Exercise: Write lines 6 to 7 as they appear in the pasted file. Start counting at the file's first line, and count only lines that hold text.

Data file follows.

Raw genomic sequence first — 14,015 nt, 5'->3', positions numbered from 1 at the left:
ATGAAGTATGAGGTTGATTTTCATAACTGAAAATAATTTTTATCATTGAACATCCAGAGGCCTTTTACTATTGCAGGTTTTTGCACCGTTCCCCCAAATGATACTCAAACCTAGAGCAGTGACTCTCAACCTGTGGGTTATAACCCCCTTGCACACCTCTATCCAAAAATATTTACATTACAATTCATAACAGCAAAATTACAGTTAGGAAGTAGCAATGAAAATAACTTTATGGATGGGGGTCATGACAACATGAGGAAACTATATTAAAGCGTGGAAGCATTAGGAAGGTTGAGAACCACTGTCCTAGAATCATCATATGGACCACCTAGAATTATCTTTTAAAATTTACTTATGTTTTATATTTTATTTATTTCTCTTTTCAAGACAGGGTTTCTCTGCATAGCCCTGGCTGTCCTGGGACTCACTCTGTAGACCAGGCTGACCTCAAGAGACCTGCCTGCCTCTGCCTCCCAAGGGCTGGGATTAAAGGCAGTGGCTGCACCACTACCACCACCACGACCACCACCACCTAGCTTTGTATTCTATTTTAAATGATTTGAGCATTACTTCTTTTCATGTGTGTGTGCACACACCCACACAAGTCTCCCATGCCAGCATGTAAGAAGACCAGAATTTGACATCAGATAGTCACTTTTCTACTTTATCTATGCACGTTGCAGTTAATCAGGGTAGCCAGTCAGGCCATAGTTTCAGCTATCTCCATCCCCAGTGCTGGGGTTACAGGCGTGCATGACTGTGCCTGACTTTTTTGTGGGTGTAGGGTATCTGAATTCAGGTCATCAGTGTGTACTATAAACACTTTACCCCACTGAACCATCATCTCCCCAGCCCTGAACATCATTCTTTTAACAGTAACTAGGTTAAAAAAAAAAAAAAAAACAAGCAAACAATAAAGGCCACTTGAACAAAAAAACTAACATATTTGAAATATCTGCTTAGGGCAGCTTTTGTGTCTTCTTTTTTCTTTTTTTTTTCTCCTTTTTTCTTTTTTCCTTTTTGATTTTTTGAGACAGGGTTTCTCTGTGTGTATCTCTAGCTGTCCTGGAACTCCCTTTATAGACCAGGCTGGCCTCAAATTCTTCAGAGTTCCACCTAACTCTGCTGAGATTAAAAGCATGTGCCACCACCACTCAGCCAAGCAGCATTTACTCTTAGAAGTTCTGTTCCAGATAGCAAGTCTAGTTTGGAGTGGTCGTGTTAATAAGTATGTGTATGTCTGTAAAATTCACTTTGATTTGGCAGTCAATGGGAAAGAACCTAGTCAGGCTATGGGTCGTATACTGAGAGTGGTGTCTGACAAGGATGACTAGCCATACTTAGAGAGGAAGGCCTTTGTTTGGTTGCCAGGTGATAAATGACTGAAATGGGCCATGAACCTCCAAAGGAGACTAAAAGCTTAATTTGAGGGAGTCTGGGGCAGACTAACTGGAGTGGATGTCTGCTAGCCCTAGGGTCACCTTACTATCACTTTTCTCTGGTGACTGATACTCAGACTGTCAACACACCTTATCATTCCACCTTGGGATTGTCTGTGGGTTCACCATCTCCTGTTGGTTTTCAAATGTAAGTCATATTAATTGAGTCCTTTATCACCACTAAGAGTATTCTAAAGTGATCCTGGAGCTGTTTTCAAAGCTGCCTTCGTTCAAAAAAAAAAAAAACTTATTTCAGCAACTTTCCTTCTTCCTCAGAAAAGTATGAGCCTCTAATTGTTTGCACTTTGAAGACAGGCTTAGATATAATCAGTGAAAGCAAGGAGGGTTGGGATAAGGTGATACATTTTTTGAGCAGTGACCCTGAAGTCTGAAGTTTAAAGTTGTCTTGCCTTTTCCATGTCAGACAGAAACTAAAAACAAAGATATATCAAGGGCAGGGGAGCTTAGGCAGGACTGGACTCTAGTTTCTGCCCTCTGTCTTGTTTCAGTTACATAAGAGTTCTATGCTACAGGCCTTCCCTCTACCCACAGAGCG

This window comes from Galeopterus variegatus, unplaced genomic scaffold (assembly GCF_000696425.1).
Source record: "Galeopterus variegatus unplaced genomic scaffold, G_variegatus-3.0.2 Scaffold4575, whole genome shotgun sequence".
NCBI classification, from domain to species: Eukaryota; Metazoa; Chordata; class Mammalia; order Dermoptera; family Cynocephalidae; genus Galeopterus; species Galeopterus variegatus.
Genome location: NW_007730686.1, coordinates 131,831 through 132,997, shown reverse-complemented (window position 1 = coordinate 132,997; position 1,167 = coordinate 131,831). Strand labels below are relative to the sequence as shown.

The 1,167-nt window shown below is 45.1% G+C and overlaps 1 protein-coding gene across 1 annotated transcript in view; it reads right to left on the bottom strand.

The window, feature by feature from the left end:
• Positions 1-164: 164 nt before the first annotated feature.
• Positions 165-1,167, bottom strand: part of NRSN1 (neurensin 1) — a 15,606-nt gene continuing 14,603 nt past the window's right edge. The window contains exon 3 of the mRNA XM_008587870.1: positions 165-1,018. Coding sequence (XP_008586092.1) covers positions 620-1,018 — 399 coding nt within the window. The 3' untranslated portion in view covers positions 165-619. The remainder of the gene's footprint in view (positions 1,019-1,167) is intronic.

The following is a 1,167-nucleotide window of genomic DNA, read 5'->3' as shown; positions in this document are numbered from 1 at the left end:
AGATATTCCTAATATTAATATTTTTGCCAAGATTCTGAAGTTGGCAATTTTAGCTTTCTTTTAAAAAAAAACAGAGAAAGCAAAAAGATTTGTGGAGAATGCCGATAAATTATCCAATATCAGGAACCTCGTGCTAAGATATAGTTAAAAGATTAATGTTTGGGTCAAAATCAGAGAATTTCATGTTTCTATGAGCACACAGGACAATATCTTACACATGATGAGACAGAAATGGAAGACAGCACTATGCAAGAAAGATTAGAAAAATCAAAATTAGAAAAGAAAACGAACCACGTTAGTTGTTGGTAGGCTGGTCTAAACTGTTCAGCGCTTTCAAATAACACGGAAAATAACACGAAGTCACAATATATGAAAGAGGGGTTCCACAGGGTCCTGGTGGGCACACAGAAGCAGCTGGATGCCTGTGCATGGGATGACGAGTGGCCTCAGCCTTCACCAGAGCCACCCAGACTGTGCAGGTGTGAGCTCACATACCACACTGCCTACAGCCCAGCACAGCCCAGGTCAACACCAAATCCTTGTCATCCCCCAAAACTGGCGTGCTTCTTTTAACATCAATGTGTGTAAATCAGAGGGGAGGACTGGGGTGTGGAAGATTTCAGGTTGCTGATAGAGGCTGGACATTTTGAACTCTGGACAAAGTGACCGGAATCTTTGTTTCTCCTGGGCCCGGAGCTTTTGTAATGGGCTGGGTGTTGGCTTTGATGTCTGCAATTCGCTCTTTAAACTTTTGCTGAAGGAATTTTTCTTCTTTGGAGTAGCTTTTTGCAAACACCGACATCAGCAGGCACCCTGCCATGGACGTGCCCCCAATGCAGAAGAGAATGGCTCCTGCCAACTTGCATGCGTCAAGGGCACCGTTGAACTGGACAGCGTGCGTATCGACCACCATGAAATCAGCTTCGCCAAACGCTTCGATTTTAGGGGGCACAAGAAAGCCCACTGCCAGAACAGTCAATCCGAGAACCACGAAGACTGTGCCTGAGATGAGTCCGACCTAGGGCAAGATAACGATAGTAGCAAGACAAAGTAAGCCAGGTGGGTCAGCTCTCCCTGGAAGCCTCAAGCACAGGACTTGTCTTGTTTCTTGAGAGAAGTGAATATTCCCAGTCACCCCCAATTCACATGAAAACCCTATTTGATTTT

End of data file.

Genome location: NW_007730686.1, coordinates 131,831 through 132,997, shown reverse-complemented (window position 1 = coordinate 132,997; position 1,167 = coordinate 131,831). Strand labels below are relative to the sequence as shown.

The 1,167-nt window shown below is 45.1% G+C and overlaps 1 protein-coding gene across 1 annotated transcript in view; it reads right to left on the bottom strand.